The Wild West of vape products may be nearing its end after a recent rash of e-cigarette-related injuries and fatalities. Now, the White House has moved to ban flavored products and vape lawsuits are on the rise. Will it be enough to slow a mushrooming epidemic of nicotine-addicted youth?
In a White House briefing on September 11th, the President, together with the heads of the Food and Drug Administration (FDA) and the Department of Health and Human Services (HHS), announced the administration’s intent to ban flavored e-cigarettes, “as quickly as possible.” This was seemingly coordinated with a warning letter sent two days earlier to the popular vape device manufacturer JUUL Labs, reprimanding them for illegal marketing practices. The proposed ban targets the flavored versions of e-cigarettes because the product seems to be squarely aimed at kids, even though manufacturers deny that they are marketing to youngsters. The candy- and fruit-flavored e-cigarettes appeal to kids, who often don’t even realize that their sweet-tasting vape is potentially harmful to their health and addicting.
Concern over the dangerous effects of e-cigarettes is not new. A year-and-a-half ago, public health groups sued the FDA and HHS over their decision to delay e-cigarette product reviews. The suit — which named the individual heads of the agencies, the contemporaries of whom were with the President for the recent Oval Office announcement — predicted the current crisis. Burnett & Williams has also sounded the alarm, and will continue to follow this public health crisis. Today, 18 months after that lawsuit was filed, we are faced with an epidemic of nicotine-addicted youth, more than 450 people who have been sent to the hospital because of severe vaping-related lung injury, and a climbing number of deaths linked to vaping.
The individuals and families who have been injured, correctly see the executive action as an enhanced pathway for recovery of medical costs and suffering. No doubt these people are considering lawsuits, and either have retained or will need talented Personal Injury Lawyers.
Here’s a sample of what’s happening today with current and proposed litigation.
- A class action suit has been filed in Florida federal court against Juul and Altria/Philip Morris, citing 1. Violation of RICO; 2. Fraud; 3. Strict Product Liability — Failure to Warn; 4. Strict Product Liability — Design Defect; 5. Negligence; 6. Unjust Enrichment; 7. Violation of Florida’s Deceptive and Unfair Trade Practices Act. (article)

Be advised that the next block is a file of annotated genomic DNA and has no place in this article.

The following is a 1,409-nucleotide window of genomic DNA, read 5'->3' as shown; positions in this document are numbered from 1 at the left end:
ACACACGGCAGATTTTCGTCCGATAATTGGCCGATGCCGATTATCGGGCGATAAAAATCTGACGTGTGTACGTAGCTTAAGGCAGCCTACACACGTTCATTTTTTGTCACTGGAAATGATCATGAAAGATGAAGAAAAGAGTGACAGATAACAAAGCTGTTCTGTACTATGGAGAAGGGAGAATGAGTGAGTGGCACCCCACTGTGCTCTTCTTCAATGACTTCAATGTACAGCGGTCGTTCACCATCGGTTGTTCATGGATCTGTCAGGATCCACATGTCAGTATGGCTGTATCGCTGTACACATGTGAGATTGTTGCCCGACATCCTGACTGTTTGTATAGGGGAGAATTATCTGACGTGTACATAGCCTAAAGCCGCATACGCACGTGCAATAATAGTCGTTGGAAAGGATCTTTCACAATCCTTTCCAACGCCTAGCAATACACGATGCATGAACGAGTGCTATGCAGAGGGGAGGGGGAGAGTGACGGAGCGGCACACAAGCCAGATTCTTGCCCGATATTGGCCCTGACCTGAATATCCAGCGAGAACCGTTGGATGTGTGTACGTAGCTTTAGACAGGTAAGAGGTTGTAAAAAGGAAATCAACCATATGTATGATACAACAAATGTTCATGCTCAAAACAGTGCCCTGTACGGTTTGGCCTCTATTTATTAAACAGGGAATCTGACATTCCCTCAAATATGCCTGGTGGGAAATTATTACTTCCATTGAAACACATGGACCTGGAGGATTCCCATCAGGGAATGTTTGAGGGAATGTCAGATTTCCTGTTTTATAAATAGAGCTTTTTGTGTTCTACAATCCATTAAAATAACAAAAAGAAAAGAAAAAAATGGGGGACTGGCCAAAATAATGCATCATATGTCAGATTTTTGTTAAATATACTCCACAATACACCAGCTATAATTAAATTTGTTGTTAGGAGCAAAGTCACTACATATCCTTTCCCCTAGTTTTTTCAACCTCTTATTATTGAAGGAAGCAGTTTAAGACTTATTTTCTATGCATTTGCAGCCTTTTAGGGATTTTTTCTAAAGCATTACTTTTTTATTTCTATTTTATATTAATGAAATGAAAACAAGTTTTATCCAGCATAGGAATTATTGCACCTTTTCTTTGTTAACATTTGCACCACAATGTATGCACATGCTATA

- North Carolina has announced lawsuits against 8 e-cigarette companies, to add to a lawsuit previously filed against JUUL Labs earlier in the year. (article)
- A school district in Kansas says they’re preparing to file a lawsuit that targets e-cigarettes and the vaping industry after their state’s first vaping related death, citing protection of youth health and education amidst the nuisance of daily school disruption. (article)
- Illinois officials from Lake County have filed a suit accusing JUUL Labs of “intentionally pushing teens to become hooked on nicotine-aided e-cigarettes through deceptive marketing campaigns.” (article)
- A New Jersey family has filed a class action lawsuit against JUUL Labs, for getting teens addicted to nicotine through false advertising, targeting young people, and withholding critical health data. (article)
- An Indiana family is suing Juul Labs accusing it of making a product with excessively high levels of nicotine and failing to warn of its addictive properties. (article)
We predict there’ll be many more product liability suits to come, and regrettably with the investigation into the vaping-related fatalities, we also expect to see a progression of Wrongful Death cases once the exact cause has been identified. If you or someone you know has questions or concerns about a vaping-related injury, we’d be happy to talk with you; you can call us anytime at 800-969-1650, or contact us. We’re always here for you.